BALTIMORE (WJZ) — Baltimore is fighting a bad rap. First it was “Homicide,” then “The Wire” and now another hit. A new National Geographic TV show features what they call “the heroin hustle” taking over Baltimore streets. Now city leaders are battling back.
Meghan McCorkell has more on what they’re doing.
While leaders admit Baltimore does have some issues with drugs and violence, the city is making major strides.
The benches call Baltimore the greatest city in America but one look at TV shows anything but.
“Unfortunately, there are programs out there that depict the negative things that are inside of Baltimore, like every other major American city,” said Baltimore City Councilman Nick Mosby.
First “Homicide: Life on the Streets” and then “The Wire” and now a new episode of Drugs Inc. on National Geographic labels Baltimore the heroin capital of America—a title critics say is undeserved.
“Calling it the capital, focusing on that constantly really distorts the picture of the city and it’s not fair and it’s not helpful,” said Bernard McBride, Behavioral Health Baltimore.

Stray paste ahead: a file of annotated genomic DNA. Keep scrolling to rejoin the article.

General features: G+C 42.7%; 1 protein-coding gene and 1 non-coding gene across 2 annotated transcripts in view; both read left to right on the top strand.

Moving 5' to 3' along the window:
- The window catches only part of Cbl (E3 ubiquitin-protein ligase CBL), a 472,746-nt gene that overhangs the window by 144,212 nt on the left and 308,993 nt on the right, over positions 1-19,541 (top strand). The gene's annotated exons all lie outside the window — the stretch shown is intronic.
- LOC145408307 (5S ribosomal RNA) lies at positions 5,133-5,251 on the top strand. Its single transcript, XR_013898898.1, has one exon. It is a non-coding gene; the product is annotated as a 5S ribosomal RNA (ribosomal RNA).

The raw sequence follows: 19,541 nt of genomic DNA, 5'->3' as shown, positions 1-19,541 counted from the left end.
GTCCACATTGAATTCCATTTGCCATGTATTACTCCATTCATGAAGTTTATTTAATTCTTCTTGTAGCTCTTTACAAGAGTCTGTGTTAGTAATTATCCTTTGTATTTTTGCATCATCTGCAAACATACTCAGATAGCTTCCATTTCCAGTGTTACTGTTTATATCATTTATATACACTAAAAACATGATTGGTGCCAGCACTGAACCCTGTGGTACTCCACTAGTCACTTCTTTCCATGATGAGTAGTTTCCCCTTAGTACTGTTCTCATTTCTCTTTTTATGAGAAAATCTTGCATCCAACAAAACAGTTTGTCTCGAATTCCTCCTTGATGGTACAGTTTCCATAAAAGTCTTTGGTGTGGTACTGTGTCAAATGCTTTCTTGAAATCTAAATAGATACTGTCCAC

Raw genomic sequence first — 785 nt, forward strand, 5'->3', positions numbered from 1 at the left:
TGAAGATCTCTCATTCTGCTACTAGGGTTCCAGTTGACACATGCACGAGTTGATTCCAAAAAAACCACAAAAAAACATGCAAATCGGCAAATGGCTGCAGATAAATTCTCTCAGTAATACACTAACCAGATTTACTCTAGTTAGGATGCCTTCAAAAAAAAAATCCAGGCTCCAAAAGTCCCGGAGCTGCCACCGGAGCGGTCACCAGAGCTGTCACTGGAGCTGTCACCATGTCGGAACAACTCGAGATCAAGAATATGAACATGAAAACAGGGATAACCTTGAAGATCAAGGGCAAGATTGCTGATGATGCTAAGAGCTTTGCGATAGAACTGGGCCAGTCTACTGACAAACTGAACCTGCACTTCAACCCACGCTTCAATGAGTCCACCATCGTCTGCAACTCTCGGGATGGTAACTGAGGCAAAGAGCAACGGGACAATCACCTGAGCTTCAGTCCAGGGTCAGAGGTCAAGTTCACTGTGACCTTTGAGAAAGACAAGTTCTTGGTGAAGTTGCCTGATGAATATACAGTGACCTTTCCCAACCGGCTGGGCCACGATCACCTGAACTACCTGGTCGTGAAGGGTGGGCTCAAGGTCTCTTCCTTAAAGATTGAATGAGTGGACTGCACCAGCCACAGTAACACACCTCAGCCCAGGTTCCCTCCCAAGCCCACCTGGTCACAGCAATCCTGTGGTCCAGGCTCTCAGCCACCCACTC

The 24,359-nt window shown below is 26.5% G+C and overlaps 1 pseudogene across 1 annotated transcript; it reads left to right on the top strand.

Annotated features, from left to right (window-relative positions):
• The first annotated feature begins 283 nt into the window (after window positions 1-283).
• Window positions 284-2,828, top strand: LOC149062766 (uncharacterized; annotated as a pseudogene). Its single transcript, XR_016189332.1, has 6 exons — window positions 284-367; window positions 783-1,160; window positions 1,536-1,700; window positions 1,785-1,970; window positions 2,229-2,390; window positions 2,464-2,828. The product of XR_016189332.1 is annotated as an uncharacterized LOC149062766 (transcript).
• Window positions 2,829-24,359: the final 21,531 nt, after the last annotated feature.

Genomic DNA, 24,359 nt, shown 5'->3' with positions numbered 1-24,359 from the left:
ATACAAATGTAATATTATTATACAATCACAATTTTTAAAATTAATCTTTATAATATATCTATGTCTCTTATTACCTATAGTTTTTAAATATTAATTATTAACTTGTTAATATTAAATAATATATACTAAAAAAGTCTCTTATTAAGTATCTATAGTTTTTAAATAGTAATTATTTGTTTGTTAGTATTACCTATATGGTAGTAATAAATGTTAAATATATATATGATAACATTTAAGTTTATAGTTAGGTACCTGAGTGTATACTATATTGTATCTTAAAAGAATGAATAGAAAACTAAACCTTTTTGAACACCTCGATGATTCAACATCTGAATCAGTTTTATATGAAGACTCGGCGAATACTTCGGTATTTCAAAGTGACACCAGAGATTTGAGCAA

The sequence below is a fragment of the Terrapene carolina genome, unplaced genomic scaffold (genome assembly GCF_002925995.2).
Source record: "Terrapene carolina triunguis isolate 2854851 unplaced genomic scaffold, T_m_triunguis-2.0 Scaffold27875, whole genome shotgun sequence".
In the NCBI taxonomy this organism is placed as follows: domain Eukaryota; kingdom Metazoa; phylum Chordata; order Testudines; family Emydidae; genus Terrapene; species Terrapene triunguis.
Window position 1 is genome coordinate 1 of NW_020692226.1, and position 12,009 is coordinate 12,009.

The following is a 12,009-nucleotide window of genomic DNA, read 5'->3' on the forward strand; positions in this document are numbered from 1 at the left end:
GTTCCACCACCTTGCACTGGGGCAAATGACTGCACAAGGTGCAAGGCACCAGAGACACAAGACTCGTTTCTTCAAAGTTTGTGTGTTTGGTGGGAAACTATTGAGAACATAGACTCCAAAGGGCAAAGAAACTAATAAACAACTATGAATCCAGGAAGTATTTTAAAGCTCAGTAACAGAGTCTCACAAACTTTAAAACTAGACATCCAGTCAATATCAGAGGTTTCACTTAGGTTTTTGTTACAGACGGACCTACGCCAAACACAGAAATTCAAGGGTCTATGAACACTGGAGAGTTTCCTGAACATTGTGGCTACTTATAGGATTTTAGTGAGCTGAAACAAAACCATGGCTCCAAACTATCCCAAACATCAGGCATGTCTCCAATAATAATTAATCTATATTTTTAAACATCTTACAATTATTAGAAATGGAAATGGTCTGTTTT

Lexington Market is one of the longest running food markets in the world. The show hones in on drug dealers near the market—a problem police have been targeting.
The city has increased security at Lexington Market and plans for a renovation inside are underway.
“The city is changing and it’s changing for the better,” said Mike Evitts, Downtown Partnership.
Evitts says the new show doesn’t tell the full story. In a recent study, of the top 25 metro areas, Baltimore ranks eighth in downtown population, 14th in highest household income and 12th in employment.
“Any major city has a lot of different stories and this show is only focusing on one small piece of what’s really happening in our city,” Evitts said.
Now leaders hope positive images of the city can outweigh the negative.
Leaders say major events like Sailabration, which is expected to draw hundreds of thousands of tourists, prove Baltimore is a vacation destination.
The Downtown Partnership says the number of people choosing to live in downtown Baltimore is growing.
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